Furor over athletes’ salaries is nothing new. From the rise of professional baseball in the 19th century to the salary explosions across all major sports in the 1980s and 1990s, the fans who live and die with their teams have groused about how much the athletes they root for make. And recently, discussions of executive compensation have fallen into the same category.
They have something else in common: the CEO of a Fortune 500 company and the quarterback of the New York Giants both earned their highly visible positions by winning a largely invisible process where many people competed. It’s not an easy climb to get to the top of the mountain.
To that point, check out this story out of Louisville about a journeyman minor leaguer named Kevin Barker. Of course, Barker is getting paid to play a game, but he’s certainly not living a life I would want to live when I reach 34.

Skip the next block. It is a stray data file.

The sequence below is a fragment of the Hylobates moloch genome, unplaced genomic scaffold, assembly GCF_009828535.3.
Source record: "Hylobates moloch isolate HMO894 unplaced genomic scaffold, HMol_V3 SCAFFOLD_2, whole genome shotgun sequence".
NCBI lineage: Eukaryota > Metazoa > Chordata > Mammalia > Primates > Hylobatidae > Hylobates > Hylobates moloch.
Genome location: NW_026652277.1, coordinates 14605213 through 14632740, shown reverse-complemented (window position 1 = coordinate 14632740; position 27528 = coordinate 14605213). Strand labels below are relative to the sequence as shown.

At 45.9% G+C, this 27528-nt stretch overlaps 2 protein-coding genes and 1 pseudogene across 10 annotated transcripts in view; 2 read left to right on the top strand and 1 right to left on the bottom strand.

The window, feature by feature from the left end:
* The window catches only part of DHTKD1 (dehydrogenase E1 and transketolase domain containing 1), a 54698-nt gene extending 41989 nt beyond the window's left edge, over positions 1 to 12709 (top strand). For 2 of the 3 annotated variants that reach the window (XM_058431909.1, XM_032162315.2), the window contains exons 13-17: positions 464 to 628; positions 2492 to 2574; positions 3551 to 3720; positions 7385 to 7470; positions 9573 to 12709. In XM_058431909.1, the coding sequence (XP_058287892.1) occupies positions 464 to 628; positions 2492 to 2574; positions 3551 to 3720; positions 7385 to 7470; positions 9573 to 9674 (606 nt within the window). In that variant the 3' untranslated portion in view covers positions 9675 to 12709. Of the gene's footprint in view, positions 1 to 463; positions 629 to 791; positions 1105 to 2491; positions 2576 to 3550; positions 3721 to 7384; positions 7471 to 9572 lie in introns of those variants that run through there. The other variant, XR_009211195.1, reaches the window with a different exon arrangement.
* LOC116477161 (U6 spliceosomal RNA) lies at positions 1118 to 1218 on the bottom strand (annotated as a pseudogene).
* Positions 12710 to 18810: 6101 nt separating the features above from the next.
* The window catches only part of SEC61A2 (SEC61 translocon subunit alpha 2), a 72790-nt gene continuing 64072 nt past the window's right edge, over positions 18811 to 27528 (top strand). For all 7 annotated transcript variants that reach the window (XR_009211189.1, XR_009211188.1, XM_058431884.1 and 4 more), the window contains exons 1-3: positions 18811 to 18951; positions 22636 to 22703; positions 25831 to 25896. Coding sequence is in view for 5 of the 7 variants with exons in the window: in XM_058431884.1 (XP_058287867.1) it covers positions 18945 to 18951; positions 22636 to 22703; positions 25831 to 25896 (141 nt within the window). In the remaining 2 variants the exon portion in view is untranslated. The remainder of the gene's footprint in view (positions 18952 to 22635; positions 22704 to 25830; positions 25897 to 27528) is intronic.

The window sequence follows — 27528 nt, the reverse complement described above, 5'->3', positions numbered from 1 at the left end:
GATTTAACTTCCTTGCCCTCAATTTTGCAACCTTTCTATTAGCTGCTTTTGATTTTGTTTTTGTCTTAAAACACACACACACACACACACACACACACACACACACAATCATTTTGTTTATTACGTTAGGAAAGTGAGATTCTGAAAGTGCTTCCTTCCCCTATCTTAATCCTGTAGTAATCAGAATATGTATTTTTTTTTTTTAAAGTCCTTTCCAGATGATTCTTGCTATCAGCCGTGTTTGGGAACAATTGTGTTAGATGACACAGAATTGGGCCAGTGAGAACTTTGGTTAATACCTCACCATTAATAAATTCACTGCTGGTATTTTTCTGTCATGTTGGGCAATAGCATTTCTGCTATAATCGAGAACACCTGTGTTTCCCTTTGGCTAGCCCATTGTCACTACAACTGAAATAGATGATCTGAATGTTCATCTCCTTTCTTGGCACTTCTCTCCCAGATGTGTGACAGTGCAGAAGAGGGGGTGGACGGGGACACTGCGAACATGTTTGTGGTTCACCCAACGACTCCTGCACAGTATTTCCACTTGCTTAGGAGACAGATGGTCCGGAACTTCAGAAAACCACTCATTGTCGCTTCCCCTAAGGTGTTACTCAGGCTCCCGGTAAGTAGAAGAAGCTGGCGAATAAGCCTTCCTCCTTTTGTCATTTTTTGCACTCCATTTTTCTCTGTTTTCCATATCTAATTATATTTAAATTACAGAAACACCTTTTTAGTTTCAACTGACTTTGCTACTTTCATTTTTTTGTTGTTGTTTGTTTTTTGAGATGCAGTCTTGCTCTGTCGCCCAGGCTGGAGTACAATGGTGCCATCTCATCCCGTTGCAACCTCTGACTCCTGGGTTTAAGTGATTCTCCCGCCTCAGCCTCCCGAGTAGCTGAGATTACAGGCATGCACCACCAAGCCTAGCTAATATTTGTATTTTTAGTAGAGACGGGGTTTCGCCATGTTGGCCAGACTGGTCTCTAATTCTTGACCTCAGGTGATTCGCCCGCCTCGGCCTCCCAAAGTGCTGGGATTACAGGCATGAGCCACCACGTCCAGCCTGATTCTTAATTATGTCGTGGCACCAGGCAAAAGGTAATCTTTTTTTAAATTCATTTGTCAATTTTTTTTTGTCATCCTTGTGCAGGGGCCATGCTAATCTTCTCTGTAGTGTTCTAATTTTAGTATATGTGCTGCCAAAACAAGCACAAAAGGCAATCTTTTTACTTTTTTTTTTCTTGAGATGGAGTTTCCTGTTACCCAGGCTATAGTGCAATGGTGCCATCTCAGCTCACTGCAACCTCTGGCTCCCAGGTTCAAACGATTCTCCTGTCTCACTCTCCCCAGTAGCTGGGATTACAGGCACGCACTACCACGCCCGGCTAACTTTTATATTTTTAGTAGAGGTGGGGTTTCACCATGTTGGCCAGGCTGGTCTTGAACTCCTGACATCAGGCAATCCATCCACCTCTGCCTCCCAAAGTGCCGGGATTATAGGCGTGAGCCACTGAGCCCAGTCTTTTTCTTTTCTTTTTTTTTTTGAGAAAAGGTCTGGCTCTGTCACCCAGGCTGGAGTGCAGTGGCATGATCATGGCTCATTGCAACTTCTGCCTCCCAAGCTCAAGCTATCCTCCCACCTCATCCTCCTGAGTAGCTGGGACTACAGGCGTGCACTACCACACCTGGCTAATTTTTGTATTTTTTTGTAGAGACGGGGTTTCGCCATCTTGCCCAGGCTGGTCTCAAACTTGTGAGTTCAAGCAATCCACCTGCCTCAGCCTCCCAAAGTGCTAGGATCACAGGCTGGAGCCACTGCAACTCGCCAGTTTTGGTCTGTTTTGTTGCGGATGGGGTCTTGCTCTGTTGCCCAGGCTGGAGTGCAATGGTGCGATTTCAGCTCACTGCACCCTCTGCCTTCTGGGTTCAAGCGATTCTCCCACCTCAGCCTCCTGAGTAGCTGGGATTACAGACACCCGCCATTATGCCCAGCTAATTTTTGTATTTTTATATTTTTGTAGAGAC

At the ballpark Barker, 34, is known as the “old man” among teammates a decade younger. He is old to be playing in the minors, old to be living in a rented apartment near River Road with blankets, not curtains, covering the bedroom windows.
That doesn’t matter to Barker. What matters is making it back to the major leagues. After all, with road trips and home games — which he leaves for in early afternoon and returns from late at night — he is rarely at home. He doesn’t even know his address. He has his mail sent to Louisville Slugger Field so, if need be, it can be forwarded to his next stop.